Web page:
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By Cynthia Schoeman
First published on Ethics Monitor

In April 2017, I wrote under the title “Unethical leadership – the slide from the rainbow nation to junk status” that our country’s history should represent a wonderful story of the triumph of ethics. After centuries of oppression, South Africa’s transition to a constitutional democracy represented a massive moral shift which should have had a positive cascading effect.

However, the various commissions of inquiry set up by President Cyril Ramaphosa in 2018 to uncover malfeasance and the abuse of state resources continue to paint a very different picture: we are in dire ethical straits.

What is noteworthy in the evidence that has emerged from the commissions of inquiry – notably from the state capture commission – is that private companies have played an equally destructive role in the plunder, whether in being a party to the corruption or, in the case of many professional services, in facilitating the corruption.

The underlying issue is not only a failure of ethics but, more importantly, an abuse of the ethics of power. The power and authority vested in a leader is ethical when it is used for the benefit of all affected stakeholders (such as citizens) and it promotes and protects their development and wellbeing. But, when leadership power is used tor self-enrichment and self-interest and to pursue corrupt ends, it amounts to a gross abuse of power. And for all the leaders’ gains, the cost is largely borne by those who can least afford it, whether via the absence of proper schooling with textbooks provided timeously, effective medical care at state clinics and hospitals, or the provision of clean water. (Let’s not even mention electricity!)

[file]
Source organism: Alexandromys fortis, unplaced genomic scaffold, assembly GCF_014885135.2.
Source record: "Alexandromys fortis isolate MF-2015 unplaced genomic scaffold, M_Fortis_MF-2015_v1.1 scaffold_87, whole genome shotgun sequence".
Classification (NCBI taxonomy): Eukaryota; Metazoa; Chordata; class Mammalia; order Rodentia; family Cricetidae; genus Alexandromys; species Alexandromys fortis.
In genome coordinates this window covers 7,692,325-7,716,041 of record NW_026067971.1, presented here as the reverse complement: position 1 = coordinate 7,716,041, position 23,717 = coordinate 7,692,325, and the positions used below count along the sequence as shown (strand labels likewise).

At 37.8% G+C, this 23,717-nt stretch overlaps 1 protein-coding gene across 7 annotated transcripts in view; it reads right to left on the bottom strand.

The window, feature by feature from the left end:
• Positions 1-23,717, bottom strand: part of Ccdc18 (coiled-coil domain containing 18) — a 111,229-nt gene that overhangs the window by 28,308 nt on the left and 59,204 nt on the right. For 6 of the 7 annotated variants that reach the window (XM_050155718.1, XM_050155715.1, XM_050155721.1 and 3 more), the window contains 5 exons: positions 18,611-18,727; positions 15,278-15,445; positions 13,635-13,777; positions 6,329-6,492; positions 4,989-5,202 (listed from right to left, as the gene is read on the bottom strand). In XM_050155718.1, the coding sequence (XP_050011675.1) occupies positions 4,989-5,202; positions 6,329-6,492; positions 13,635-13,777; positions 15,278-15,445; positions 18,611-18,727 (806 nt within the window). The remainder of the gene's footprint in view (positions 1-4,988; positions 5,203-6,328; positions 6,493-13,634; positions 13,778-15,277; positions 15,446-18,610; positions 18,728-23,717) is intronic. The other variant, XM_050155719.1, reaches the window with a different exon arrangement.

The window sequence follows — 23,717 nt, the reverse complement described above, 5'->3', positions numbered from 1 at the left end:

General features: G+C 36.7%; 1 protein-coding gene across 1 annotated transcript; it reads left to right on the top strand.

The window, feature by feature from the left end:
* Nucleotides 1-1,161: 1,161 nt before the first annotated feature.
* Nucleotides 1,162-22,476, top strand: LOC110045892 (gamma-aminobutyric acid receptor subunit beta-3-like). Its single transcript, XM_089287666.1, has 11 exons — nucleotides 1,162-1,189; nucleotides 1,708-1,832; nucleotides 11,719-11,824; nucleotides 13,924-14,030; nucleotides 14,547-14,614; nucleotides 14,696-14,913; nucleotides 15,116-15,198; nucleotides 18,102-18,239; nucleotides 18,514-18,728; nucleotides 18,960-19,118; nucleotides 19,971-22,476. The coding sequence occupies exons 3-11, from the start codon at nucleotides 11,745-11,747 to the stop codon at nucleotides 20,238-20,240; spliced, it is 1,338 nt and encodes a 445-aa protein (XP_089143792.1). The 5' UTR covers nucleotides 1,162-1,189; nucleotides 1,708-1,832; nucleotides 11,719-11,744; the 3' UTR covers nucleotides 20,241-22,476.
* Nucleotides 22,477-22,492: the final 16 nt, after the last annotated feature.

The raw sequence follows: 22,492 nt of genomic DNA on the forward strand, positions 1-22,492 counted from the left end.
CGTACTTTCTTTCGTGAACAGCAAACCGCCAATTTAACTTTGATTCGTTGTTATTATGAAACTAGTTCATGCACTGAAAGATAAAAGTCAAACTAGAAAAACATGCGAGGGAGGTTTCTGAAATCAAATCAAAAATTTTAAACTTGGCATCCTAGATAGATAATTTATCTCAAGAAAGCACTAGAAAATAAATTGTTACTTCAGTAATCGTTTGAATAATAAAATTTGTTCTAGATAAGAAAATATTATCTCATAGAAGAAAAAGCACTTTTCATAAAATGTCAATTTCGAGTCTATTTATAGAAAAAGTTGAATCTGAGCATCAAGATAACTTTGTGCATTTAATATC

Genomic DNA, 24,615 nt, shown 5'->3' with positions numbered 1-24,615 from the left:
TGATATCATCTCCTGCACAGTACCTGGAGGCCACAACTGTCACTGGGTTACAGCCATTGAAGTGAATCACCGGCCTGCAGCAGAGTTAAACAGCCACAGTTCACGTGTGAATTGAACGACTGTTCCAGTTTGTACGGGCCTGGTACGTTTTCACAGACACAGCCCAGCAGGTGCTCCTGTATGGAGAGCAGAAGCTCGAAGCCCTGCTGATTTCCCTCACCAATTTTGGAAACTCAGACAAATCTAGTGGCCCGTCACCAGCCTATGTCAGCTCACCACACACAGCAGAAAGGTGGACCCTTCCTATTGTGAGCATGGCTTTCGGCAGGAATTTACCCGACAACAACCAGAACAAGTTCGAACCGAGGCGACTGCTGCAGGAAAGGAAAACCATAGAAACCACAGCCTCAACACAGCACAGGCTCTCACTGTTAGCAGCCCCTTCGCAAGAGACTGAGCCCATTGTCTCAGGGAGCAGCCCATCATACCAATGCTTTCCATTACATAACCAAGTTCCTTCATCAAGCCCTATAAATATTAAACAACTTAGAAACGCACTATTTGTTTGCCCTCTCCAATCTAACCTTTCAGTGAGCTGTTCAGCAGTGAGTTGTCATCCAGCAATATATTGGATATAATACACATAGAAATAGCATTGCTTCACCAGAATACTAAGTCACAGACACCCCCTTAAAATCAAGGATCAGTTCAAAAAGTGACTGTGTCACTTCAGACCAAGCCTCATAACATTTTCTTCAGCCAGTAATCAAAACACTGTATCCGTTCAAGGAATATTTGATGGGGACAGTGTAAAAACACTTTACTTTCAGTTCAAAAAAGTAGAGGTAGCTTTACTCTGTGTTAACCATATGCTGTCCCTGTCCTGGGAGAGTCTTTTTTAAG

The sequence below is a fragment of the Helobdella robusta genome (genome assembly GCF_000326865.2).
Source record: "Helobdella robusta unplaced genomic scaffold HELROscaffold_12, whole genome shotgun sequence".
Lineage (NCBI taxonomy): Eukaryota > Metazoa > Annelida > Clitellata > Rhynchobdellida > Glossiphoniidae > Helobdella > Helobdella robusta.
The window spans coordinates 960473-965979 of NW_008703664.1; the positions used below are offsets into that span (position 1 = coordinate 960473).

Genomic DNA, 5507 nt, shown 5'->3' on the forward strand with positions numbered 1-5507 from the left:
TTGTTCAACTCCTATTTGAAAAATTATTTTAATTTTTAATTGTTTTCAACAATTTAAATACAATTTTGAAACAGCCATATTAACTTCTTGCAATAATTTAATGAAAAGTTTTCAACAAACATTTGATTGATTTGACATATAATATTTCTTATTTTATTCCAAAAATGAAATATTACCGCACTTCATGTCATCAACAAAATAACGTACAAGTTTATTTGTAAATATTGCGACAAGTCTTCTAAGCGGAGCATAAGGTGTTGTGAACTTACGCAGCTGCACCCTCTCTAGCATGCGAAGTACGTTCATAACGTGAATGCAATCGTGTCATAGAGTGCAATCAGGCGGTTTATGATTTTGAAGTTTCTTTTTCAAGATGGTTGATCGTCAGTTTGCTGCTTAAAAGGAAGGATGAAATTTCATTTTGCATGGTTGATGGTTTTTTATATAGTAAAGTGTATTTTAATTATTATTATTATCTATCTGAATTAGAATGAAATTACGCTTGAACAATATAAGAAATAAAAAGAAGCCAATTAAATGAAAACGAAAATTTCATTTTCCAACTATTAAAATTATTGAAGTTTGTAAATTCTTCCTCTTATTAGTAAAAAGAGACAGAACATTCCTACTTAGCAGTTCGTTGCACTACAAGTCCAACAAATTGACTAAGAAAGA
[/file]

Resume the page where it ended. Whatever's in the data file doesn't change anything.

What is clear is that immediate and bold corrective action is required by both the state and the private sector. While the president’s new term of office brings with it a commitment to addressing corruption, real change rests on a much wider circumference of people. This begs the question: what are corporates actually doing?

Organisations should recognise that ethics includes speaking up for what is right via all the platforms they have access to and relative to all those to whom they are connected. Silence never solves breaches of ethics. Further, in light of the widespread linkages between the public and private sector in perpetuating malfeasance, claiming that the present state of affairs falls exclusively on government’s shoulders is neither a sound excuse nor plausible reason.

Put simply, there is an ethical obligation on every single corporate in South Africa to make a contribution to uplifting our country’s ethical status.

“Now is the time for Corporate South Africa to stand up and be an ethics activist.”
Cynthia Schoeman, Ethics Monitor CEO

Corruption, as a particular problem, can be reduced by business. The fact that corruption rests on two parties – the person offering the bribe or facilitating the ‘commission’ and the person accepting the bribe or other undue reward – means that it can be stopped if one party refuses to participate. This warrants that ethics is explicitly recognised by corporates as a strategic goal or core value. In the absence of ethics enjoying such high-profile recognition, it risks being overridden by operational or other demands.

Organisations can also make a noteworthy contribution to building an ethical bulwark for the country’s future by increasing the level of ethical awareness among their employees and stakeholders. This should, however, not simply entail telling them what’s right and wrong: people already know this. Rather organisations should build a better understanding of the concomitant responsibilities of ethics so as to foster more ethical choices and behaviour and, ultimately, a greater commitment to ethics.

The benefits for the organisation are obvious, not least in terms of a stronger ethical culture and strengthened stakeholder relationships. However, the real gain is far greater. We recognise the C3 effect where, for every employee or stakeholder who is ethically positively influenced there is a triple benefit: for the company, for the person’s community and, with each person’s contribution, for the country.

What I wrote in conclusion in 2017 applies even more so today: we must not succumb to ethical inertia at this stage of our country’s remarkable history. Now is the time to remember the strength and resilience of the many activists who fought for our country’s freedom. Their legacy warrants that we too find the courage and commitment to stand up for what’s ethical, even if it carries a cost. Now is the time for Corporate South Africa to stand up and be an ethics activist.